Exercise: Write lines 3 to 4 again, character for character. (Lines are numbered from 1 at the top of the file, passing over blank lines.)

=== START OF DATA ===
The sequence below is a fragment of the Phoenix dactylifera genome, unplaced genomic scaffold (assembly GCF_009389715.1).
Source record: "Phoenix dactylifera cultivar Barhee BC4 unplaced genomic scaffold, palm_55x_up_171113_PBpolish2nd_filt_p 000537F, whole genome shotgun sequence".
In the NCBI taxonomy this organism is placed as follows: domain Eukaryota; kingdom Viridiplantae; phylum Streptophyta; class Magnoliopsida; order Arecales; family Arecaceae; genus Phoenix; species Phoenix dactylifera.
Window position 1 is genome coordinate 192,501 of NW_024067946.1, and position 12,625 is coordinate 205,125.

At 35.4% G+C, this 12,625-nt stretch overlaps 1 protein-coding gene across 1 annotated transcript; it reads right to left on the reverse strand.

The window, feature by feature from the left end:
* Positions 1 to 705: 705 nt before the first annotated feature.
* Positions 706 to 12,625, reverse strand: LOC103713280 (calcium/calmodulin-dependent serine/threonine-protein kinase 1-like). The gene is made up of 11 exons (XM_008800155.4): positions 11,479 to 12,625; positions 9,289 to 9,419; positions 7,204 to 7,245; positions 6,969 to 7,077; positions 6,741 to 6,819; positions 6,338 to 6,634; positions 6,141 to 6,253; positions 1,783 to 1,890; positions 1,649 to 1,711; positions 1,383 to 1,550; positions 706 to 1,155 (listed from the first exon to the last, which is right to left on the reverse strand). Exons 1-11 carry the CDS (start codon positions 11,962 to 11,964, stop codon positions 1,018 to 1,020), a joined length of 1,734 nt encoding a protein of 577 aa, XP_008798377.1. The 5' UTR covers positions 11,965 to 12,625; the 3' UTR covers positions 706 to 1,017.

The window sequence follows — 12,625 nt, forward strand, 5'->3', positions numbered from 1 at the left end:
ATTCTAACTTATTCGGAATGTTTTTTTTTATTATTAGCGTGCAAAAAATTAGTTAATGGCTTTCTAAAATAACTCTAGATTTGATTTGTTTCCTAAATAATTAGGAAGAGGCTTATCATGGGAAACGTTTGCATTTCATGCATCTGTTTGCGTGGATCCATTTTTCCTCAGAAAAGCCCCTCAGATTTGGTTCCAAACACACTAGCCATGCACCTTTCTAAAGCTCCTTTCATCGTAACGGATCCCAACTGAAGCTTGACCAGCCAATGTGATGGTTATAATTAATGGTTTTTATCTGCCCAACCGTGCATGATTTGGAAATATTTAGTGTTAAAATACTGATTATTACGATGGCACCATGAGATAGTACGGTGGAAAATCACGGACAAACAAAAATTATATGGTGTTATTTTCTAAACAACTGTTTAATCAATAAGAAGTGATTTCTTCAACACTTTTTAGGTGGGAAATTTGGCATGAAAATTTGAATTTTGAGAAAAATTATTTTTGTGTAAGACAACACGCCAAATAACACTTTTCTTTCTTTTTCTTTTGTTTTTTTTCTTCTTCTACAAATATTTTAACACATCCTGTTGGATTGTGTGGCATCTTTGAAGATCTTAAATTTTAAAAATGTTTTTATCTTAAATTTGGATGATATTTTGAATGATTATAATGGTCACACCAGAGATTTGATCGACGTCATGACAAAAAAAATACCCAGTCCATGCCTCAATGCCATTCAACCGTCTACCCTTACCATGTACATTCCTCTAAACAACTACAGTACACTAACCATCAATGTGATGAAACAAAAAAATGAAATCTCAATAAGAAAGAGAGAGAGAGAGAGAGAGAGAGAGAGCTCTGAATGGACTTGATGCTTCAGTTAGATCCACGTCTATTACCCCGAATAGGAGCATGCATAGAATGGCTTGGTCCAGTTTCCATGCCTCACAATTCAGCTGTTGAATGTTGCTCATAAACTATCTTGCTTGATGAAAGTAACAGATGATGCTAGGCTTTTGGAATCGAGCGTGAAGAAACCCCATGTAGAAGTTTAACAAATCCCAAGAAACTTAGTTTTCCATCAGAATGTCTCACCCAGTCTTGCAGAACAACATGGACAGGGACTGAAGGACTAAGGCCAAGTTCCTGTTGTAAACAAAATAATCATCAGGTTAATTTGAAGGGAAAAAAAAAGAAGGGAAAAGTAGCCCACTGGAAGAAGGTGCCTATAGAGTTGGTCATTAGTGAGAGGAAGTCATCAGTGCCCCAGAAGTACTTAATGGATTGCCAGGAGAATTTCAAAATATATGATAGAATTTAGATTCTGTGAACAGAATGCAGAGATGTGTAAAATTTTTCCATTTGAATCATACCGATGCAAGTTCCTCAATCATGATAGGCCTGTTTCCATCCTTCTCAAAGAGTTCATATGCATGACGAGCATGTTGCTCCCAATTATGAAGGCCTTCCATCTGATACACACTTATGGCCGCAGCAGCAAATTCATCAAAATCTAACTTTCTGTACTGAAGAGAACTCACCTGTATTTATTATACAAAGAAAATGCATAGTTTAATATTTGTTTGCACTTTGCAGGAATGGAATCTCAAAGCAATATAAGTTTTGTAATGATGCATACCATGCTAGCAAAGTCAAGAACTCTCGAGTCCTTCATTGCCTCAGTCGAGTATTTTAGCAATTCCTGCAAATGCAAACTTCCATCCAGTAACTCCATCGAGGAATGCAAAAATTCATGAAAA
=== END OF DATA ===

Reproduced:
In the NCBI taxonomy this organism is placed as follows: domain Eukaryota; kingdom Viridiplantae; phylum Streptophyta; class Magnoliopsida; order Arecales; family Arecaceae; genus Phoenix; species Phoenix dactylifera.
Window position 1 is genome coordinate 192,501 of NW_024067946.1, and position 12,625 is coordinate 205,125.